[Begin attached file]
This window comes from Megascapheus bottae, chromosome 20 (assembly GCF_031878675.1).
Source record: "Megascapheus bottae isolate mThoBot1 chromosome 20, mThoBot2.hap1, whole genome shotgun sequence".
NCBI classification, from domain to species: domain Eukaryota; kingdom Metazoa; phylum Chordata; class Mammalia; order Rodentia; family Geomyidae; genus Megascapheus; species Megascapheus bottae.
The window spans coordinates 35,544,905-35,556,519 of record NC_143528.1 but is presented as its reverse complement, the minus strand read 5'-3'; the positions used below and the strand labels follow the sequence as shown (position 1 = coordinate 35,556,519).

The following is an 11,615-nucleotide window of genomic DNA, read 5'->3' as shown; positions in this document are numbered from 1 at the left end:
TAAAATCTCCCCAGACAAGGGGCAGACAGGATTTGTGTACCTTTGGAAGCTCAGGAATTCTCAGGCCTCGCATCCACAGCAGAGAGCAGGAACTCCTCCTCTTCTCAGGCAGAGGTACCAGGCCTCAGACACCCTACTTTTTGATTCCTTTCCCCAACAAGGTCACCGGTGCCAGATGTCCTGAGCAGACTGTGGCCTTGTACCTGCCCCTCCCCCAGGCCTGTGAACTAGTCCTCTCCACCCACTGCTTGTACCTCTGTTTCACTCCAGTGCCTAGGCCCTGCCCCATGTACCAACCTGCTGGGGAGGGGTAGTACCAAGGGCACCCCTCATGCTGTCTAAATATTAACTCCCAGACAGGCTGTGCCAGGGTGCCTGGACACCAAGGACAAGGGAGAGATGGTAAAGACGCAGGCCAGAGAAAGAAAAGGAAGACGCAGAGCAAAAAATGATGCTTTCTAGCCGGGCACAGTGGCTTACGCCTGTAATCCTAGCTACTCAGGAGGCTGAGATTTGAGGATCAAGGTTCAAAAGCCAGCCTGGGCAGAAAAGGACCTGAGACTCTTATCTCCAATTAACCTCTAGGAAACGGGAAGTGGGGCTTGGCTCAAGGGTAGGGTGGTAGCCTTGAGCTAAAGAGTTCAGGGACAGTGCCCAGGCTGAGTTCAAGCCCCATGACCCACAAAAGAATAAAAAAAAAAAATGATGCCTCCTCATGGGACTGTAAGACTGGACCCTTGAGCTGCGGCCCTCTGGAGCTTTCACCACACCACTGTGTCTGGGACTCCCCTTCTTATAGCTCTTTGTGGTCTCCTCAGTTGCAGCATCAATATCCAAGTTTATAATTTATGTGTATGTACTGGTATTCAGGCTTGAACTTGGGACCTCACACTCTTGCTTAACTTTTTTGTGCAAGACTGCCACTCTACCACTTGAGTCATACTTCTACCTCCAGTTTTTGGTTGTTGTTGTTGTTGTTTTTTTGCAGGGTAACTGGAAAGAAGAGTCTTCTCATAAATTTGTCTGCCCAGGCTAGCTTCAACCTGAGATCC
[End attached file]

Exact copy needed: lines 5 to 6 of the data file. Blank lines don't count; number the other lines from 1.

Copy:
The following is an 11,615-nucleotide window of genomic DNA, read 5'->3' as shown; positions in this document are numbered from 1 at the left end:
TAAAATCTCCCCAGACAAGGGGCAGACAGGATTTGTGTACCTTTGGAAGCTCAGGAATTCTCAGGCCTCGCATCCACAGCAGAGAGCAGGAACTCCTCCTCTTCTCAGGCAGAGGTACCAGGCCTCAGACACCCTACTTTTTGATTCCTTTCCCCAACAAGGTCACCGGTGCCAGATGTCCTGAGCAGACTGTGGCCTTGTACCTGCCCCTCCCCCAGGCCTGTGAACTAGTCCTCTCCACCCACTGCTTGTACCTCTGTTTCACTCCAGTGCCTAGGCCCTGCCCCATGTACCAACCTGCTGGGGAGGGGTAGTACCAAGGGCACCCCTCATGCTGTCTAAATATTAACTCCCAGACAGGCTGTGCCAGGGTGCCTGGACACCAAGGACAAGGGAGAGATGGTAAAGACGCAGGCCAGAGAAAGAAAAGGAAGACGCAGAGCAAAAAATGATGCTTTCTAGCCGGGCACAGTGGCTTACGCCTGTAATCCTAGCTACTCAGGAGGCTGAGATTTGAGGATCAAGGTTCAAAAGCCAGCCTGGGCAGAAAAGGACCTGAGACTCTTATCTCCAATTAACCTCTAGGAAACGGGAAGTGGGGCTTGGCTCAAGGGTAGGGTGGTAGCCTTGAGCTAAAGAGTTCAGGGACAGTGCCCAGGCTGAGTTCAAGCCCCATGACCCACAAAAGAATAAAAAAAAAAAATGATGCCTCCTCATGGGACTGTAAGACTGGACCCTTGAGCTGCGGCCCTCTGGAGCTTTCACCACACCACTGTGTCTGGGACTCCCCTTCTTATAGCTCTTTGTGGTCTCCTCAGTTGCAGCATCAATATCCAAGTTTATAATTTATGTGTATGTACTGGTATTCAGGCTTGAACTTGGGACCTCACACTCTTGCTTAACTTTTTTGTGCAAGACTGCCACTCTACCACTTGAGTCATACTTCTACCTCCAGTTTTTGGTTGTTGTTGTTGTTGTTTTTTTGCAGGGTAACTGGAAAGAAGAGTCTTCTCATAAATTTGTCTGCCCAGGCTAGCTTCAACCTGAGATCC